A rape trial is always held in-camera, which means that they are not open to the public to watch. If found guilty, the accused can be jailed for a minimum period of seven years, but which may extend to life imprisonment, and fined, depending on the exact nature of the assault. If the incident is termed as ‘rarest of the rare’, the accused can be sentenced to death.
There are instances where the accused may be acquitted, too. Advocate Sourya Banerjee explains, “The first thing we need to understand is that acquittal of an accused does not equal to the allegations being false or fake or the person being innocent. Acquittals from rape cases are not high because the cases are fake, but rather, can be due to multiple factors including, but not limited to, failure on part of the investigation agency, failure on part of the Prosecution to prove case beyond reasonable doubt (which is not very easy), withdrawal of cases due to societal pressure, pressure from influential accused and/or compromises.
The Court, Prosecution, and Police infrastructure in India are almost always strained to the limits. There is a huge backlog of cases which creates an additional burden on both the Prosecution and the Courts. This reduces the effort they can put into each case per se. It is important to understand that in cases like rape, the longer the primary investigation and trial phases go on, it may reduce the chances of conviction as the key forensic evidence like semen samples may get lost or destroyed due to inadequate storage facilities.”
On many occasions, the lack of institutional support in reality defeats the letter of the law. The police may not accept a complaint, or there may be several factors around the survivor herself that may prevent her from filing a complaint, or lead her to withdrawing a complaint after filing it. Falling short of the mark is often a function of the inadequacy of institutional support.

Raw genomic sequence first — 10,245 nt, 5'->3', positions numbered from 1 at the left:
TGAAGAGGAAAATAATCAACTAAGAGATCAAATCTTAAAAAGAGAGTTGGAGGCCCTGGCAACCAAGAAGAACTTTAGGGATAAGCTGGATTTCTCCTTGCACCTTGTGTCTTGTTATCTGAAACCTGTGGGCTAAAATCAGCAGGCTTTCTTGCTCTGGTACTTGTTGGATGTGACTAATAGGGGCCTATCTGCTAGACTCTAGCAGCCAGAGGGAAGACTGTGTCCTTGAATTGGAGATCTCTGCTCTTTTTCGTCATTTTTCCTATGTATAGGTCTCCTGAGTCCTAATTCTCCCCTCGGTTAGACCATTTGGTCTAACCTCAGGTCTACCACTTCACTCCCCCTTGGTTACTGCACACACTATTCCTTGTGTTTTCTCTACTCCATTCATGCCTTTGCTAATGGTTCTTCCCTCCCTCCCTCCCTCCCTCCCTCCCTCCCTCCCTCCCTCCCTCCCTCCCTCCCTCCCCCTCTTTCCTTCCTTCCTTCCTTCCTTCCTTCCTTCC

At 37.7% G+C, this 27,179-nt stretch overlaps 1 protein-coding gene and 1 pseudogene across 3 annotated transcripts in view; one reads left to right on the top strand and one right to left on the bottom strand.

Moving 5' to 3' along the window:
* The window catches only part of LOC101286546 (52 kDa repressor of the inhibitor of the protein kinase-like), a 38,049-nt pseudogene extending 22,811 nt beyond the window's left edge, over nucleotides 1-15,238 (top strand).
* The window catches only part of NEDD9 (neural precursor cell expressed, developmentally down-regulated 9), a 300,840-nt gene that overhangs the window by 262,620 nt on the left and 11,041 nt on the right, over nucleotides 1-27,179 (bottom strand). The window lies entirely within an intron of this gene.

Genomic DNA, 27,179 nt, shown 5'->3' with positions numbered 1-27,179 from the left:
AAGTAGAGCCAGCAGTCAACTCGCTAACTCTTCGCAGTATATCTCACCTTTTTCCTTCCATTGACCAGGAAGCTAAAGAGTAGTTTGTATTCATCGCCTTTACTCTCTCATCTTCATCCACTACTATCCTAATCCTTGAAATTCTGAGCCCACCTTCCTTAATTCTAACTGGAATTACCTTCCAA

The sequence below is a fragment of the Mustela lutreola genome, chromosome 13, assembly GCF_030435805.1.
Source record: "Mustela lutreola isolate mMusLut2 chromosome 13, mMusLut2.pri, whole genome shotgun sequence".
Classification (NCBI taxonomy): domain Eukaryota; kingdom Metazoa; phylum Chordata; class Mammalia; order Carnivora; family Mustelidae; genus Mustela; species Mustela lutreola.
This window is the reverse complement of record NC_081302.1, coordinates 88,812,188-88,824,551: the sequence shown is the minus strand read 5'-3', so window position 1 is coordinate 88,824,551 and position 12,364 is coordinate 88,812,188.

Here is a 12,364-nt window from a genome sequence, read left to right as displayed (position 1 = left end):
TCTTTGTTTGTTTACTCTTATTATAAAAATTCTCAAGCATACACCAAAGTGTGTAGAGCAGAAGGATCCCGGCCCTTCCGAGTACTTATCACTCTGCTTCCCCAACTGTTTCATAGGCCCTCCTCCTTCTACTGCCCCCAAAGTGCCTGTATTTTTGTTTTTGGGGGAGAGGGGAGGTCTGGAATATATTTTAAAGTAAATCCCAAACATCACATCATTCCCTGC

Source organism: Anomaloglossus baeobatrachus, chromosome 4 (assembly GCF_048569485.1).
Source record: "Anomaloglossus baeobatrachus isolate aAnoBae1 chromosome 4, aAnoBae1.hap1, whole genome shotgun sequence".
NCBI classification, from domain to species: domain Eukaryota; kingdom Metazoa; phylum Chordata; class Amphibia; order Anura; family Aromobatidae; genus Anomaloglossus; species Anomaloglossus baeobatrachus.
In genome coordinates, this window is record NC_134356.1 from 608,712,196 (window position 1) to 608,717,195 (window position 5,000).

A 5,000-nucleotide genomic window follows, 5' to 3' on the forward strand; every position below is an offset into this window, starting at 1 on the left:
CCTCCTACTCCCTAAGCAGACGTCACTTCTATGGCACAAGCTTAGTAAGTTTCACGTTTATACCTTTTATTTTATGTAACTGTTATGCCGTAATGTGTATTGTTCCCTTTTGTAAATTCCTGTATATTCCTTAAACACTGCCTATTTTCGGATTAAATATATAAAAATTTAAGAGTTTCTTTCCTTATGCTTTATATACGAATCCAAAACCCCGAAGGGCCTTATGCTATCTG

Further, a victim/survivor may force her to retract her complaint out of sheer trauma and the constant outpouring of victim-blaming narratives, which are largely a consequence of inadequate social support – both, in terms of infrastructure, and in terms of sensitivity. As Sourya puts it, “Not all Forensic Labs in India have the infrastructure or experienced teams to conduct the required DNA tests. Lack of such resources hampers the investigation teams ability to provide a iron clad case to the Prosecution lawyer.”
Adding to this, Dr Rema Rajeshwari, IPS SP, Jogulamba Gadwal district in Telangana, explains, “In the absence of a sustainable institutional support system, the rape victims go back to the same environment where they were violated, to be intimated by the rapist into turning hostile during the trial, the single most factor leading to low convictions in rape cases. Though stringent laws will do justice to a certain extent, in the absence of a collective social responsibility towards women’s safety, legal enforcement alone can’t protect our women. The criminal justice system we created is often oriented towards compensating for the violation, catching the culprit and producing them before Court. There is no effective system in place to know how the victim is doing, or to keep a track of the offender. It’s high time we refined the business process leading to conviction. Not many of our history records have actually profiled a sexual offender, let alone tracking them. We must realize that the ease of justice to women and absence of fear in them to step out of the safe walls, are the barometers of a society’s virtue; the sole parameter to calibrate the security indices.”
Image source: shutterstock